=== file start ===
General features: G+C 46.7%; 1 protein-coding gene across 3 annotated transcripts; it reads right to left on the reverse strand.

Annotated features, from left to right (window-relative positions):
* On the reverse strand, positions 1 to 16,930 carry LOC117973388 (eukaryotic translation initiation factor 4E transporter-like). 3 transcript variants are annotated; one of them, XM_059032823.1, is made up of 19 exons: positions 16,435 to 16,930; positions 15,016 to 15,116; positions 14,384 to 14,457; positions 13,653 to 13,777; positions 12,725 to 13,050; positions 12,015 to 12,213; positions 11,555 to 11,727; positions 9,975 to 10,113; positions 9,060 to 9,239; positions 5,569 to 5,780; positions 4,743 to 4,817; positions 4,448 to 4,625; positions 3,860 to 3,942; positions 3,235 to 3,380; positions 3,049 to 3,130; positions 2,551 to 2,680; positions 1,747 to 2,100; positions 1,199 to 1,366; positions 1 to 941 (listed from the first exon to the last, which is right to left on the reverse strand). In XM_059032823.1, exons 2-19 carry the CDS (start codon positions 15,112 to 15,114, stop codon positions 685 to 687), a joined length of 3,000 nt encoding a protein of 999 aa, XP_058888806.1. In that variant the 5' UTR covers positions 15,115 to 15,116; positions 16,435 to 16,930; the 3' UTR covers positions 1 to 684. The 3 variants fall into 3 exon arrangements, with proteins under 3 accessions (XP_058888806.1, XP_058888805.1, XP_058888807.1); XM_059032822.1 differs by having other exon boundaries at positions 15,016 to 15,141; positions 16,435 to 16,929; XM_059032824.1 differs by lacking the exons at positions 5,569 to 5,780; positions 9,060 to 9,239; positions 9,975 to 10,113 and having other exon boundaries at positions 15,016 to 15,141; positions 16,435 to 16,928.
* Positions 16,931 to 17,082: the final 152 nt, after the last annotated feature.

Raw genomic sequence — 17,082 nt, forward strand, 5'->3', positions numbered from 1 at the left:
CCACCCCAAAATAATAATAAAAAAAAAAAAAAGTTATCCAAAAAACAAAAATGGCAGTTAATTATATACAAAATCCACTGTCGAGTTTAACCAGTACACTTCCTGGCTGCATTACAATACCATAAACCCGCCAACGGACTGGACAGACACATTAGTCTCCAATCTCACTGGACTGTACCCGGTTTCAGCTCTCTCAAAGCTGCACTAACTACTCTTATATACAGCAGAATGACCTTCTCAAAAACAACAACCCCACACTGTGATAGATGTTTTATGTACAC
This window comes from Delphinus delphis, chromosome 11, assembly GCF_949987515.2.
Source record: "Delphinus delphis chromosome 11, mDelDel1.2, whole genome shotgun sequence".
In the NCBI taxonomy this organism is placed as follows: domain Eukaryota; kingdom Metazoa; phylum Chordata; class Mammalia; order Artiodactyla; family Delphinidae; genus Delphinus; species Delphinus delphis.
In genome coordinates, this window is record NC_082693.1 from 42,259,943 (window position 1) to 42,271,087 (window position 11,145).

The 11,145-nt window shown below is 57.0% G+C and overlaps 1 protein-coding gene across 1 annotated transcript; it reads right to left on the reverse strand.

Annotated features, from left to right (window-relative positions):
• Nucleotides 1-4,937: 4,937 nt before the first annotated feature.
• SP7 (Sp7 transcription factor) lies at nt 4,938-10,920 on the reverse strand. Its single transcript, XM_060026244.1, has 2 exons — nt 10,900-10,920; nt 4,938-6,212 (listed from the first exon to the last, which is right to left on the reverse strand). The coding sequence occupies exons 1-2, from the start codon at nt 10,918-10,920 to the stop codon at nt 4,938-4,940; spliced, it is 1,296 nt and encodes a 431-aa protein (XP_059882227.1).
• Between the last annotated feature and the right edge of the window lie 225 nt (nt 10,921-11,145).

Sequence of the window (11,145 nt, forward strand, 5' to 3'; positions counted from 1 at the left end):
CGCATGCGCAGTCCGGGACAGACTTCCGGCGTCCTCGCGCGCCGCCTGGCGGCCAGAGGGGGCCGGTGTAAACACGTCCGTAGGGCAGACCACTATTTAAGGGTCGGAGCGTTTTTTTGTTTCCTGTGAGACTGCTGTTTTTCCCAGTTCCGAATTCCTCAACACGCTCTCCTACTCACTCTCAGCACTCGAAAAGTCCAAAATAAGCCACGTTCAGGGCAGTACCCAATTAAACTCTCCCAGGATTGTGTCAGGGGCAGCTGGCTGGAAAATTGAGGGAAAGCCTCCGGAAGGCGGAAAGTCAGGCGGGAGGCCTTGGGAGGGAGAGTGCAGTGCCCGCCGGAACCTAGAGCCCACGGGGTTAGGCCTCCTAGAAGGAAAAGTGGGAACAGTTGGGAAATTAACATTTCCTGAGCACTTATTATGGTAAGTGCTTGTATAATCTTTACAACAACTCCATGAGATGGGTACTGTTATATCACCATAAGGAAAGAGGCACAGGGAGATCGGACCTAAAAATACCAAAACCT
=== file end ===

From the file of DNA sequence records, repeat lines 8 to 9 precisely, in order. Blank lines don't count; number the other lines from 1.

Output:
Source record: "Delphinus delphis chromosome 11, mDelDel1.2, whole genome shotgun sequence".
In the NCBI taxonomy this organism is placed as follows: domain Eukaryota; kingdom Metazoa; phylum Chordata; class Mammalia; order Artiodactyla; family Delphinidae; genus Delphinus; species Delphinus delphis.